Skip to comments.Bishop Burke discusses the letters he sent to Catholic politicians
Posted on 12/12/2003 9:48:15 AM PST by lrslattery
In this excerpt from his column for the Dec. 11 issue of the Catholic Times, weekly newspaper of the La Cross, Wis., Diocese, Archbishop-elect Raymond Burke discusses the letters he sent to Catholic politicians in Wisconsin:
In the past days, you may have read in your local newspaper about letters that I have been sending to members of the faithful of the Diocese of La Crosse who are also legislators at the federal and state levels.From the 12/12 edition of the St. Louis Review. (emphasis mine)
Although the letters were written in strictest confidence because they dealt with matters of conscience, one of the letters was made public at the time of the announcement of my transfer to the Archdiocese of St. Louis.
Because I wrote the letters as a shepherd to members of his flock, I have refused to identify or confirm the identity of those to whom I wrote. Since the writing of the letters has now been made public, I want to explain to you what prompted me to write them.
All of us have the obligation, according to the first precept of the natural law and the Fifth Commandment of the Decalogue, to protect and foster human life from the moment of conception to the moment of natural death.
Those of us who are public officials have a most solemn duty to safeguard the dignity of every human life and to lead all of society to do the same. Catholic legislators are held to do all within their power to pass laws which safeguard and foster human life.
To take directly a human life or to cooperate in any way with the direct taking of a human life is a mortal sin, one of the most grievous of all sins. I use the word direct to distinguish this kind of killing from self-defense, in which a human life is indirectly taken in order to save ones own life or the life of another.
The Catholic legislator who supports legislation which permits or, at the very least, does not limit the direct taking of a human life commits a mortal sin, risking the eternal salvation of his or her own soul.
What is more, he or she scandalizes others, leading them to believe that it is coherent with the Catholic faith to espouse anti-life politics and to cooperate with those who violate the right to life of others, especially of our most innocent and defenseless brothers and sisters through procured abortion and of our brothers and sisters burdened with advanced years, serious illness or special needs through euthanasia.
Now that the letters have been made public, members of the media have asked whether I regret having written them. I have no regret at all.
When a shepherd sees a member of the flock endangering the salvation of his soul and, worse yet, risking danger to the salvation of other souls, he has the solemn duty to call the person to conversion of heart and mind.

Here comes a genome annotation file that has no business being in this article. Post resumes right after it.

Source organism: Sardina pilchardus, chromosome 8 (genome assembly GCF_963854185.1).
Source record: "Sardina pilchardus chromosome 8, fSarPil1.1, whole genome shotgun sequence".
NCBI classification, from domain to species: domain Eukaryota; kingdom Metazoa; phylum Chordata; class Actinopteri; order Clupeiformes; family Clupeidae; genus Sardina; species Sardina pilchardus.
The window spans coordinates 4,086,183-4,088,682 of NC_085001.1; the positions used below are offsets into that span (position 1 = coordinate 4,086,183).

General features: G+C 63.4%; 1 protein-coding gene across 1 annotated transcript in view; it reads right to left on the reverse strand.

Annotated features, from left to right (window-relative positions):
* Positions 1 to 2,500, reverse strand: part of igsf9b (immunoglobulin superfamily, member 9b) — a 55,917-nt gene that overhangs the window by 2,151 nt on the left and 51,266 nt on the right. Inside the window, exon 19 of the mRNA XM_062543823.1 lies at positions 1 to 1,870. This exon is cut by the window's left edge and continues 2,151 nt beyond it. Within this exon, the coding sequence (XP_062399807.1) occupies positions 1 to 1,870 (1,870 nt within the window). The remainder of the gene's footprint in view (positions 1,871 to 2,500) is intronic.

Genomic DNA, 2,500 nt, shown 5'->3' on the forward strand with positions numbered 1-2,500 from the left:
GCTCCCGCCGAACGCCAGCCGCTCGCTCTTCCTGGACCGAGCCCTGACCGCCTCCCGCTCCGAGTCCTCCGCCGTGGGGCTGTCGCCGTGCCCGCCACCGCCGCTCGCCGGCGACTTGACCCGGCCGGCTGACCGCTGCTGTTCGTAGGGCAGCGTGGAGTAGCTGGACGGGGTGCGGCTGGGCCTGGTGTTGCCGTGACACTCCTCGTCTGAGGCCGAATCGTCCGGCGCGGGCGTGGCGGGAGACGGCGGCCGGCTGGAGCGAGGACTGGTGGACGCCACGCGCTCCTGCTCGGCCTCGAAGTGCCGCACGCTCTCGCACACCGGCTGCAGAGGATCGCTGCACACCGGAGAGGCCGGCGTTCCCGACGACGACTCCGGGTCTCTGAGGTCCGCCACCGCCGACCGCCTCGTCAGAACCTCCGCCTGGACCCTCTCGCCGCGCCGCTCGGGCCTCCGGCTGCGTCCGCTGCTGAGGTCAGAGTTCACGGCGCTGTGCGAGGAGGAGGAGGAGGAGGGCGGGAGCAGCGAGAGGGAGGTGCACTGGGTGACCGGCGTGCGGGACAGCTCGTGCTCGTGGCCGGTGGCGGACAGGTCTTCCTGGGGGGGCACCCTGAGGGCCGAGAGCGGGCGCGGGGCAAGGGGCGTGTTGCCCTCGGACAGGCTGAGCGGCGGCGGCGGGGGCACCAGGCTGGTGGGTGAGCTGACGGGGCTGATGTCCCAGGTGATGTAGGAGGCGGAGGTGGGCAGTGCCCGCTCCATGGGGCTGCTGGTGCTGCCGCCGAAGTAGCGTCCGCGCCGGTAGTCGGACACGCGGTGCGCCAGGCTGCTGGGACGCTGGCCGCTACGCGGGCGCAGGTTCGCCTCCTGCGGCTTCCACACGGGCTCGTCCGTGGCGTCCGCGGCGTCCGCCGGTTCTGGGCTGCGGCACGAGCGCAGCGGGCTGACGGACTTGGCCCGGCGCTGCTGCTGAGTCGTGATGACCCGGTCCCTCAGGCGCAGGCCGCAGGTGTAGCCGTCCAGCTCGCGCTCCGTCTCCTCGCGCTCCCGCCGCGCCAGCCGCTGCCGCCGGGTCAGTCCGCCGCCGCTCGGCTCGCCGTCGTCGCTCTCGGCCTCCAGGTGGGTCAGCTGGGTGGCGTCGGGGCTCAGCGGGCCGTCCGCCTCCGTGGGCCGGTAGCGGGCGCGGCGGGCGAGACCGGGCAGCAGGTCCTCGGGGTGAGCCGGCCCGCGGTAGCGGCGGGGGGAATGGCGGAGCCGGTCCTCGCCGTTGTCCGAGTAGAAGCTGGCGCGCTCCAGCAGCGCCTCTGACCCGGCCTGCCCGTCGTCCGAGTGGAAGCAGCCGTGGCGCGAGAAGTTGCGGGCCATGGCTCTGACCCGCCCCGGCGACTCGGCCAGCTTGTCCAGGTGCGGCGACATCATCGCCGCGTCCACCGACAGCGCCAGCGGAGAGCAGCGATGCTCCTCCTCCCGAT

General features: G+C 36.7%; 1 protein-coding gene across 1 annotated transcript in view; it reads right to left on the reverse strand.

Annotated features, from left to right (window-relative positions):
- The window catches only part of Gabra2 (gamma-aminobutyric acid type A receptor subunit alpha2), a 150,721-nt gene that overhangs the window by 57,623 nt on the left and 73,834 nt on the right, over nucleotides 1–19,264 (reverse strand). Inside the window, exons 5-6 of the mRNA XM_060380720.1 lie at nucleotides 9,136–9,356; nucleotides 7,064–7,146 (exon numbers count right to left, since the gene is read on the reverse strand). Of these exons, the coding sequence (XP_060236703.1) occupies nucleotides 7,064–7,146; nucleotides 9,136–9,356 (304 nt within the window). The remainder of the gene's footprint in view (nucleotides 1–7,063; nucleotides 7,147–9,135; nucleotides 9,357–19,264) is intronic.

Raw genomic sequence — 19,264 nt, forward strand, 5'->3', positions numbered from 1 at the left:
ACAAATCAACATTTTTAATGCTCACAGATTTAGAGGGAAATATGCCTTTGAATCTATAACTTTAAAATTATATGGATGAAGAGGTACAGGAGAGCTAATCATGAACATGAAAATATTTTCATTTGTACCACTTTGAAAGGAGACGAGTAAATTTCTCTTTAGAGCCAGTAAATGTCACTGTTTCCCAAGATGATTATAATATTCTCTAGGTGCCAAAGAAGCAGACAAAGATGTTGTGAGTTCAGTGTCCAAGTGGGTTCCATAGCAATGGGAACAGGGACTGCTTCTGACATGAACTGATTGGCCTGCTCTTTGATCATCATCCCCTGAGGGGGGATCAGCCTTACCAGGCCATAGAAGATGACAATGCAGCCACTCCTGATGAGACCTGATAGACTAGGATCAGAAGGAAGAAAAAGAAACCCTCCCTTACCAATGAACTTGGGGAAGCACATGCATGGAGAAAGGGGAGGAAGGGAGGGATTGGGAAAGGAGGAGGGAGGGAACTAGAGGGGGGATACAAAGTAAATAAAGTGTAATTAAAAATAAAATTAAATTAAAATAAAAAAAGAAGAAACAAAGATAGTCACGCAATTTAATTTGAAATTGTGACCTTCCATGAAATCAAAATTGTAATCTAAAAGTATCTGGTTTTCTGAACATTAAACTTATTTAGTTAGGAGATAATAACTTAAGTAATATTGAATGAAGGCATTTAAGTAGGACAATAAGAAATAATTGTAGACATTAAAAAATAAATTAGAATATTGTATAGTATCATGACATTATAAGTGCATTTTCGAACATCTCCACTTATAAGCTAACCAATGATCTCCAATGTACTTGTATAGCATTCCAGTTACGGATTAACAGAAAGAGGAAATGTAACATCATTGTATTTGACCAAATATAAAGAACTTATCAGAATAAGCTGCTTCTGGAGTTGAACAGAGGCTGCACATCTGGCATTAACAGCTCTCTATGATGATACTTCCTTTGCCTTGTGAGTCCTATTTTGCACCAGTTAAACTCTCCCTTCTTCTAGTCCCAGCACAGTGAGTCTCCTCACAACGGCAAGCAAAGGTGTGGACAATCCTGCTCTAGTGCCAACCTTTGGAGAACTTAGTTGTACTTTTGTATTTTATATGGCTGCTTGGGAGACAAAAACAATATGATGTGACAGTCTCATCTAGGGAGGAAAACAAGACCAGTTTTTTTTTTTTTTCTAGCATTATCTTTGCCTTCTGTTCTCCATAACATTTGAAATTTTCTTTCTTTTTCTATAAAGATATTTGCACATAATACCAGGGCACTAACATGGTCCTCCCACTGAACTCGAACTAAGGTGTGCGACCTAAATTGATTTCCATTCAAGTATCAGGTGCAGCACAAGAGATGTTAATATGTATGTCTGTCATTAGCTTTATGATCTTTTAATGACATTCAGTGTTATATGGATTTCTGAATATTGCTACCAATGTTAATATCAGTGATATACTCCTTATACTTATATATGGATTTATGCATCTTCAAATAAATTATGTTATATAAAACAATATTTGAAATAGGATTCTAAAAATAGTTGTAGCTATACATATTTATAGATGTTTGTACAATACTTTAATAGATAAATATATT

If I had not written to the faithful in question, then I would be full of regret and would have to answer to God for my failure to fulfill my responsibility as shepherd to admonish those in sin.
My letters have been construed by some as lobbying or electioneering. They are nothing of the sort.
They are letters of a bishop to certain members of the faithful in his pastoral care. The letters are directed solely to the conversion of heart of the faithful, to their turning from sin for the salvation of their souls.
Nor do the atheists, but--blessedly--most of them hang out on the Democrat sites.
State Auditor Claire McCaskill is perhaps the state's highest-profile Catholic who is for abortion rights. McCaskill, who is running for the Democratic nomination for governor against incumbent Gov. Bob Holden, belongs to parishes in St. Louis and in Jefferson City.
McCaskill said Burke's stance doesn't upset her.
"I don't want to prejudge the bishop," she said. "I look forward to his arrival. I am praying for his leadership, and I hope he will pray for me."
I'm sure he will not quit. He doesn't strike me as that kind of bishop. I'm not really sure who in the state legislature is Catholic and 'pro-abortion'.
The Holy Father has not consulted with me so I guess we must wait for him. I can understand one's frustration in NY or DC...I wouldn't really want either of them. Not enough spine for my liking.
Most of the "non-Christians" I know certainly do believe in the supernatural. It's just the hardcore atheists like you who wave their contempt for religious faith like a rainbow flag. There seem to be a bunch of them in the Dean campaign; I guess you don't go there because you wouldn't stick out so annoyingly.
Why would a non-Catholic give a rat's a$$ about what a Bishop says to a member of his flock? Two things for the reasoning impaired:
1) this does not pertain a non-Catholic.
2) a Catholic can leave the church at any time there by rendering the Bishops letter moot.
As a Bishop he has not only the right but also the responsibility to instruct his flock.
Let me guess youre one of the Bright People
Honey, wake up. You have been listening to the lies of some false priest.
Good point, but I don't think that played a part in the post I was responding too...